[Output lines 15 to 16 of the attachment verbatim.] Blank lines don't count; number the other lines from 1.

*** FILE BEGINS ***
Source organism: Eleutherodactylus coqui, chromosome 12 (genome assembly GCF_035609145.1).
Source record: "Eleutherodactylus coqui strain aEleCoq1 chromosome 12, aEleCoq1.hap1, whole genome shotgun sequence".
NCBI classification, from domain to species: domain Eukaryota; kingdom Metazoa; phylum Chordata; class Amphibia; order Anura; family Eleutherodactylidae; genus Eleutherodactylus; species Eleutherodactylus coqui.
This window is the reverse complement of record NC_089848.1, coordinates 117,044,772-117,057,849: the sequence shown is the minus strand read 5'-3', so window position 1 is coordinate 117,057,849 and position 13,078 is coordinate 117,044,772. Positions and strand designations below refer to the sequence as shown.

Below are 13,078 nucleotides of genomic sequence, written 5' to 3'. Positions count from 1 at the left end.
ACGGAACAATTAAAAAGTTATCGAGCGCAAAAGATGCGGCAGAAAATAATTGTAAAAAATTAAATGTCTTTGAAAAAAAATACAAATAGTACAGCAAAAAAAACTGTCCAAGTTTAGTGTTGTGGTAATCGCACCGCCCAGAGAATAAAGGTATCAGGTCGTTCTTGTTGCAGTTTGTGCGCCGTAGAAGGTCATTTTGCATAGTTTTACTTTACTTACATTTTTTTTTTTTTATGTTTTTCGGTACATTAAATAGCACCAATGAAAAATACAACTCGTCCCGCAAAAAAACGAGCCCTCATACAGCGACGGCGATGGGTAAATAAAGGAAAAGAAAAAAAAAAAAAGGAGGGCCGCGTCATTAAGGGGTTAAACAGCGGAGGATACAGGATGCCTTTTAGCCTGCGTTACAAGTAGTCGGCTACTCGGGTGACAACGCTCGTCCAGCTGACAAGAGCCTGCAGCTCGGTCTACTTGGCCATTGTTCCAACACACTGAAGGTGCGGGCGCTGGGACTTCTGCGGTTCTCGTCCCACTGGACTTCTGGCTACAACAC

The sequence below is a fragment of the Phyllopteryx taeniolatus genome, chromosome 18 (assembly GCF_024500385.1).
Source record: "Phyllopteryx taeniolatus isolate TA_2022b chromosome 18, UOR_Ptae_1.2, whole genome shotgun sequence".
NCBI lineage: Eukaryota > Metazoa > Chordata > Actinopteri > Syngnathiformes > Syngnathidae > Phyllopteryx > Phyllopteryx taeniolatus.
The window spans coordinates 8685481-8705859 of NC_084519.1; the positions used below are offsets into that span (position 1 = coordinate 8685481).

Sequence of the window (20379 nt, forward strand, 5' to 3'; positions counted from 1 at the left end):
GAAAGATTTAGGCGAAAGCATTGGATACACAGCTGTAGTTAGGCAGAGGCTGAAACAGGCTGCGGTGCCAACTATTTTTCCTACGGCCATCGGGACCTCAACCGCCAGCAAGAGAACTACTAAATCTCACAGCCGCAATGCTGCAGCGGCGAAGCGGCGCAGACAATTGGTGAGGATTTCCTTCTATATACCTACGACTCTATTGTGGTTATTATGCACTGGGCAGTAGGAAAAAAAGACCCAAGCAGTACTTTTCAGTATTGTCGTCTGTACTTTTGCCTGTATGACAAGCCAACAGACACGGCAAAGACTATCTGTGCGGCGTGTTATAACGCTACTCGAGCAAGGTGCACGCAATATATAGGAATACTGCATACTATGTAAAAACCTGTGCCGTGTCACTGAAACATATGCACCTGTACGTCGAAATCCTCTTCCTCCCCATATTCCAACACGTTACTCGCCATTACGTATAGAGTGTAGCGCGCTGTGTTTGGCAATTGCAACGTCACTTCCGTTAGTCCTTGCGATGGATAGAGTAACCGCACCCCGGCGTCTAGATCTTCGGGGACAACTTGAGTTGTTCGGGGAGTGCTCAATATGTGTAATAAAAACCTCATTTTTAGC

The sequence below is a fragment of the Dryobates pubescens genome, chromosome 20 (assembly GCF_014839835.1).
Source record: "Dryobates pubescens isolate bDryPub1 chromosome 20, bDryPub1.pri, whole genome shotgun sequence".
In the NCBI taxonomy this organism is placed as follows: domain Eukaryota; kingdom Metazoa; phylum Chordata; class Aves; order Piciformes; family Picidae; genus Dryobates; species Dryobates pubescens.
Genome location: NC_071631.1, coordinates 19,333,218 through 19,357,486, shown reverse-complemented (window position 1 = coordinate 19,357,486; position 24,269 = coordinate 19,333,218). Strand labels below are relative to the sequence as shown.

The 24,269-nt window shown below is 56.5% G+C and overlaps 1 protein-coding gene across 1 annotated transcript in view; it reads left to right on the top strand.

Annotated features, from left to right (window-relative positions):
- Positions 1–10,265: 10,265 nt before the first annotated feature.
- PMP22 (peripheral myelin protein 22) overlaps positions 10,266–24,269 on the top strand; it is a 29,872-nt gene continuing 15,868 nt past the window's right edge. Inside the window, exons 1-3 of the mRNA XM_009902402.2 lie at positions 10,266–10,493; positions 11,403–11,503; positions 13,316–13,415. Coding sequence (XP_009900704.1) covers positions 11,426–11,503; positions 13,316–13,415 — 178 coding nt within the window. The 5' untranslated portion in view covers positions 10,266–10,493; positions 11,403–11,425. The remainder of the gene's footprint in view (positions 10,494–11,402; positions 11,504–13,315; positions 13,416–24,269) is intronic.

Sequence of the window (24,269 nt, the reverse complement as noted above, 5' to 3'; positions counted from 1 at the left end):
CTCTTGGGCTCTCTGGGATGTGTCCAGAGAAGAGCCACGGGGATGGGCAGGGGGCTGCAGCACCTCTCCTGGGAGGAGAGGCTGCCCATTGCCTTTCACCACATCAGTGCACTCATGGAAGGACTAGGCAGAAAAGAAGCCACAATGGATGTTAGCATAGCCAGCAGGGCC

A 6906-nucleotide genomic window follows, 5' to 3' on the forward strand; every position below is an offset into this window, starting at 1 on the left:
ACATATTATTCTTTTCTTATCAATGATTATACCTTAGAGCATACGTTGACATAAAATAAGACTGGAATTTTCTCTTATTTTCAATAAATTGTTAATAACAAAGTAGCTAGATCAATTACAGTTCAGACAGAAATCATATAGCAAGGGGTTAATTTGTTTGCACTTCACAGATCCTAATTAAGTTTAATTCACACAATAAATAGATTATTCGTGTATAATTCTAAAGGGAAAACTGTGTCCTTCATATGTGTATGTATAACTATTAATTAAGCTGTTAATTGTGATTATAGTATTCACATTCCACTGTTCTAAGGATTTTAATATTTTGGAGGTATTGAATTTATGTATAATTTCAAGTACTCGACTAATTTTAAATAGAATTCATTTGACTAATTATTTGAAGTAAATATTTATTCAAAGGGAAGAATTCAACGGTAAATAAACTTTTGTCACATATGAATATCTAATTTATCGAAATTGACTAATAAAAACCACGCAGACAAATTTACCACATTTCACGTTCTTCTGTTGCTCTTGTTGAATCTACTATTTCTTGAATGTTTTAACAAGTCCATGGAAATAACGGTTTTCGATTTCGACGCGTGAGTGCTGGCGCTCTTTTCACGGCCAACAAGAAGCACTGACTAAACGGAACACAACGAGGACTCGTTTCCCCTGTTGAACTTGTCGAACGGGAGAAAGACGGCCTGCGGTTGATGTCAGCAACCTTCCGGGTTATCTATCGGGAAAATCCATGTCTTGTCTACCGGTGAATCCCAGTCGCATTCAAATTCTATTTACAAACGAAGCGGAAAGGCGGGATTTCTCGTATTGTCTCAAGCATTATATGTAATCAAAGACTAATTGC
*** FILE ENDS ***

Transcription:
In the NCBI taxonomy this organism is placed as follows: domain Eukaryota; kingdom Metazoa; phylum Chordata; class Aves; order Piciformes; family Picidae; genus Dryobates; species Dryobates pubescens.
Genome location: NC_071631.1, coordinates 19,333,218 through 19,357,486, shown reverse-complemented (window position 1 = coordinate 19,357,486; position 24,269 = coordinate 19,333,218). Strand labels below are relative to the sequence as shown.